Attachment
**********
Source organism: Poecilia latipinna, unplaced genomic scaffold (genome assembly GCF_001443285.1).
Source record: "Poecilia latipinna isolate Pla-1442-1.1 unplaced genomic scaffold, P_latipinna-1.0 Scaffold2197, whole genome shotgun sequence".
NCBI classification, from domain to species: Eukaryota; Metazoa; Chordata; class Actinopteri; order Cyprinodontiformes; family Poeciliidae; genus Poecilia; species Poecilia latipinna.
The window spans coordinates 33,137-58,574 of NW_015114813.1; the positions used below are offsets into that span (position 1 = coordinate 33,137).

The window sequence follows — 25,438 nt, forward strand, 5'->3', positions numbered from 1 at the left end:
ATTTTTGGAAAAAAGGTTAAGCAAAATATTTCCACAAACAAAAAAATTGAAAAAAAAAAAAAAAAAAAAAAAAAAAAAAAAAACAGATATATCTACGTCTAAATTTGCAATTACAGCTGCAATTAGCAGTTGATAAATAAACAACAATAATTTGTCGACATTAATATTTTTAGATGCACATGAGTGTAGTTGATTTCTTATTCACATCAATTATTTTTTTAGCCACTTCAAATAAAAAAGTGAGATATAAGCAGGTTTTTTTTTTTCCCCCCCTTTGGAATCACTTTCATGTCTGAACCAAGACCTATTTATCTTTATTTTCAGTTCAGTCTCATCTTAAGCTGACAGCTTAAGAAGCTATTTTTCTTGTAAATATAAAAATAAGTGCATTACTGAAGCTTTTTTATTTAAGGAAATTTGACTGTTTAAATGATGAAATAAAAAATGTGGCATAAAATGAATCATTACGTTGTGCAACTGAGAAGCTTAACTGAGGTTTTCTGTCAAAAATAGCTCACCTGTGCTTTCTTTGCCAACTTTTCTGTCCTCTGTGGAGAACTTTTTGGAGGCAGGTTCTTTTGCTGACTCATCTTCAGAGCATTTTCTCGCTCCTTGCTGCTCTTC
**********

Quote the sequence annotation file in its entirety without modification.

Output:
Source organism: Poecilia latipinna, unplaced genomic scaffold (genome assembly GCF_001443285.1).
Source record: "Poecilia latipinna isolate Pla-1442-1.1 unplaced genomic scaffold, P_latipinna-1.0 Scaffold2197, whole genome shotgun sequence".
NCBI classification, from domain to species: Eukaryota; Metazoa; Chordata; class Actinopteri; order Cyprinodontiformes; family Poeciliidae; genus Poecilia; species Poecilia latipinna.
The window spans coordinates 33,137-58,574 of NW_015114813.1; the positions used below are offsets into that span (position 1 = coordinate 33,137).

The window sequence follows — 25,438 nt, forward strand, 5'->3', positions numbered from 1 at the left end:
ATTTTTGGAAAAAAGGTTAAGCAAAATATTTCCACAAACAAAAAAATTGAAAAAAAAAAAAAAAAAAAAAAAAAAAAAAAAAACAGATATATCTACGTCTAAATTTGCAATTACAGCTGCAATTAGCAGTTGATAAATAAACAACAATAATTTGTCGACATTAATATTTTTAGATGCACATGAGTGTAGTTGATTTCTTATTCACATCAATTATTTTTTTAGCCACTTCAAATAAAAAAGTGAGATATAAGCAGGTTTTTTTTTTTCCCCCCCTTTGGAATCACTTTCATGTCTGAACCAAGACCTATTTATCTTTATTTTCAGTTCAGTCTCATCTTAAGCTGACAGCTTAAGAAGCTATTTTTCTTGTAAATATAAAAATAAGTGCATTACTGAAGCTTTTTTATTTAAGGAAATTTGACTGTTTAAATGATGAAATAAAAAATGTGGCATAAAATGAATCATTACGTTGTGCAACTGAGAAGCTTAACTGAGGTTTTCTGTCAAAAATAGCTCACCTGTGCTTTCTTTGCCAACTTTTCTGTCCTCTGTGGAGAACTTTTTGGAGGCAGGTTCTTTTGCTGACTCATCTTCAGAGCATTTTCTCGCTCCTTGCTGCTCTTC